(5) Because it is very, very yellow.
(6) Once more, props to Rick Riordan, because this is so totally a thing in Norse sagas.
(7) At least in as far as I, a cis het guy, can tell.
(8) For most of this novel she is fasting for Ramamdan and still taking names.

(9) Or Jack, for short.

A Poem for Every Day of the Year - January 1st-6th

One of my Christmas presents was a copy of a book called A Poem for Every Day of the Year, edited by Allie Esiri. I've decided I will read a poem a day - two on Friday, two on Monday, since the book is living in the office - and comment on them here.

The first three poems are New Year themed. 'Promise', by the Scots Makar(1) Jackie Kay, is a toast to new year promises, whether kept or forgotten, likening the season to a blank sheet of paper or fresh fall of snow. 'Infant Joy' is William Blake's celebration of new life, probably only associated with new year by its current context. 'Poem for a New Year' by Matt Goodfellow, on the other hand, is obviously intended for this season, described through rural imagery of things revealed. These are three very different takes on the new year: One might call them respectively cynical, optimistic and awestruck at the possibilities of the unwritten future.

Far less anticipatory is 'Lines Written by a Bear of Very Little Brain'. Drawn from A.A. Milne's Winnie the Pooh, this rambling digression is a meditation on language, or else a nonsense verse with nothing so obvious as nonsense words. This was my birthday poem; make of that what you will.

Next is the end credits theme from William Shakespeare's Twelfth Night, aka 'the one about the wind and the rain.' It's described as a lively song, although since seeing it performed by the RSC a few years back I have looked on it as a rather dour and downbeat number. I suppose it depends what sort of mood you consider Feste to be in at the end of the play, but where we began the year with a series of beginnings, by the fifth we're talking about endings.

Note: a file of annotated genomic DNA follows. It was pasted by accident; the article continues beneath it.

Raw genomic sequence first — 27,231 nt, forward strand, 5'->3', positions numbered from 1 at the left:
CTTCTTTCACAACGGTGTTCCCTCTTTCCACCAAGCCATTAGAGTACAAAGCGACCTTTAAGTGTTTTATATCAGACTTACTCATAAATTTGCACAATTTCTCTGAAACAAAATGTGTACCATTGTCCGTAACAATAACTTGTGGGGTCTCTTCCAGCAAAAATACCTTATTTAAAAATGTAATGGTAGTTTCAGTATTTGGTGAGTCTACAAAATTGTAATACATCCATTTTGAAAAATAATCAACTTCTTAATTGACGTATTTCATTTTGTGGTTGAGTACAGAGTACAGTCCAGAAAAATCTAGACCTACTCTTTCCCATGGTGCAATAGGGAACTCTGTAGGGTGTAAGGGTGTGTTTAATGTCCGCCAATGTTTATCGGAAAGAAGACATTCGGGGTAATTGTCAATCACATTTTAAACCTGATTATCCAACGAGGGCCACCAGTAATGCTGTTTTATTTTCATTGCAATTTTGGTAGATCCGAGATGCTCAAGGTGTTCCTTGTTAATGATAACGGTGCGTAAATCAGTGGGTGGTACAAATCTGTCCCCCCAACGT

Finally, we come to 'The Three Kings', by Henry Wadsworth Longfellow, which is not a poem about George Clooney finding gold in the Second Gulf War, but a recounting of the story of the three Magi for epiphany. It’s a narrative poem, not long, but longer than the rest of this batch combined.

Back on Monday for the poems for the seventh and eighth.

(1) A sort of Scottish Poet Laureate, so if nothing else I've learned that.

Friday, 8 December 2017

Reading Roundup - November 2017

I kind of made progress on the challenge this month, completing the first of a newly-instated 'Russian SF' category with Roadside Picnic, by Arkady and Boris Strugatsky. It's a bleak look at a capitalist response to an utterly enigmatic alien visitation, from the perspective of writers living and working within the Soviet Union and its centrally controlled publishing industry.

Otherwise, November has been very much a month of Discworld, as I continued my re-reading of the Pratchett canon with books four to eight: Mort, Sourcery, Wyrd Sisters, Pyramids and Guards! Guards!.

Mort is the first novel in the Death strand of the series. Death has appeared in every book so far(1), but this is the first time he has been given a starring role, rather than popping up in a cameo, perhaps to confirm that someone didn't make it. It's the story of Mort - short for Mortimer - an awkward youth who becomes Death's apprentice, learning the trade and giving his master a chance to experience something of humanity. Published in the same year as Equal Rites(2), it rapidly established itself as the first 'gateway novel' in the series, frequently recommended as a starting point to the new reader. It mixes wit and whimsy with more serious themes - such as justice, faith and the complex relationship of a ruler's personal qualities and their competence as a ruler - with the deftness that leaves The Colour of Magic for dust. It has a likable, if not particularly deep, quartet of characters in Mort, Ysabelle - making a much more sympathetic showing than in her cameo in The Light Fantastic - Princess Keli(3) and Cutwell, with able support from the irascible and enigmatic domestic Albert, although the star is undeniably Death himself.

Stern and kind, wise and wondering, ancient and innocent, the Death of the Discworld is one of the great literary creations. With him, Pratchett turned the end of life from horror into comfort, and sought to explore and expand upon the many mysteries of life. THERE'S NO JUSTICE, Death often reminds us. THERE'S JUST ME. I think I could, pardon the phrase, live with that.

Death makes his next appearance right at the beginning of Sourcery, in which the failed wizard Rincewind is once more called upon to prevent Armageddon(4). This time, a wizard has broken the usual rules of celibacy with such enthusiasm as to produce eight children(5), the last being a Sourcerer, capable of creating magic, instead of merely shaping it. This is arguably Rincewind's finest hour, although his supporting cast are only so-so. Conina - the daughter of Cohen the Barbarian and a temple dancer he rescued from an unspecified fate - and wannabe barbarian hero Nijel the Destroyer are independently quite interesting characters, but are awkwardly paired off; awkward because one of them is described as a highly attractive, adult woman, then other as a gangly teenager apparently still in the throes of puberty.

I have literally no clue what is
going on with this cover.